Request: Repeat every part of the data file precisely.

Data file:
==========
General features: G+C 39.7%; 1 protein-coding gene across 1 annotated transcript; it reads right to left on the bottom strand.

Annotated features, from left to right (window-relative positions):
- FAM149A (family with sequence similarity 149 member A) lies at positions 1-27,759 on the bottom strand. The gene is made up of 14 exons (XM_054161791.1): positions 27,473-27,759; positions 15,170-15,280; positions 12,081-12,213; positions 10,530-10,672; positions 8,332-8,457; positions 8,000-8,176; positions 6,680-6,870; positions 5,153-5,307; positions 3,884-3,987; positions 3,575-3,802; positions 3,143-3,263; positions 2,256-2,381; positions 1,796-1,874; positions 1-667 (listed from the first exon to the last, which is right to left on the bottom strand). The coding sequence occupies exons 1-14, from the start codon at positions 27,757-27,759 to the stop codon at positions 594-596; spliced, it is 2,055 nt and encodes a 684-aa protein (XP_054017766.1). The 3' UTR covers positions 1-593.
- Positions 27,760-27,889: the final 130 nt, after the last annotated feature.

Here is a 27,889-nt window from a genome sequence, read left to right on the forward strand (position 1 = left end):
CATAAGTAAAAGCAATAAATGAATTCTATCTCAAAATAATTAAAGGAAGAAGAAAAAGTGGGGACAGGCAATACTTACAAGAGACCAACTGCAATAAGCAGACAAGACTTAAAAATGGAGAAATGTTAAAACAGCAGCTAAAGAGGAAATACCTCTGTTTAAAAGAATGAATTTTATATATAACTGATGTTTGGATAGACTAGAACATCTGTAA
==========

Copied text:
General features: G+C 39.7%; 1 protein-coding gene across 1 annotated transcript; it reads right to left on the bottom strand.

Annotated features, from left to right (window-relative positions):
- FAM149A (family with sequence similarity 149 member A) lies at positions 1-27,759 on the bottom strand. The gene is made up of 14 exons (XM_054161791.1): positions 27,473-27,759; positions 15,170-15,280; positions 12,081-12,213; positions 10,530-10,672; positions 8,332-8,457; positions 8,000-8,176; positions 6,680-6,870; positions 5,153-5,307; positions 3,884-3,987; positions 3,575-3,802; positions 3,143-3,263; positions 2,256-2,381; positions 1,796-1,874; positions 1-667 (listed from the first exon to the last, which is right to left on the bottom strand). The coding sequence occupies exons 1-14, from the start codon at positions 27,757-27,759 to the stop codon at positions 594-596; spliced, it is 2,055 nt and encodes a 684-aa protein (XP_054017766.1). The 3' UTR covers positions 1-593.
- Positions 27,760-27,889: the final 130 nt, after the last annotated feature.

Here is a 27,889-nt window from a genome sequence, read left to right on the forward strand (position 1 = left end):
CATAAGTAAAAGCAATAAATGAATTCTATCTCAAAATAATTAAAGGAAGAAGAAAAAGTGGGGACAGGCAATACTTACAAGAGACCAACTGCAATAAGCAGACAAGACTTAAAAATGGAGAAATGTTAAAACAGCAGCTAAAGAGGAAATACCTCTGTTTAAAAGAATGAATTTTATATATAACTGATGTTTGGATAGACTAGAACATCTGTAA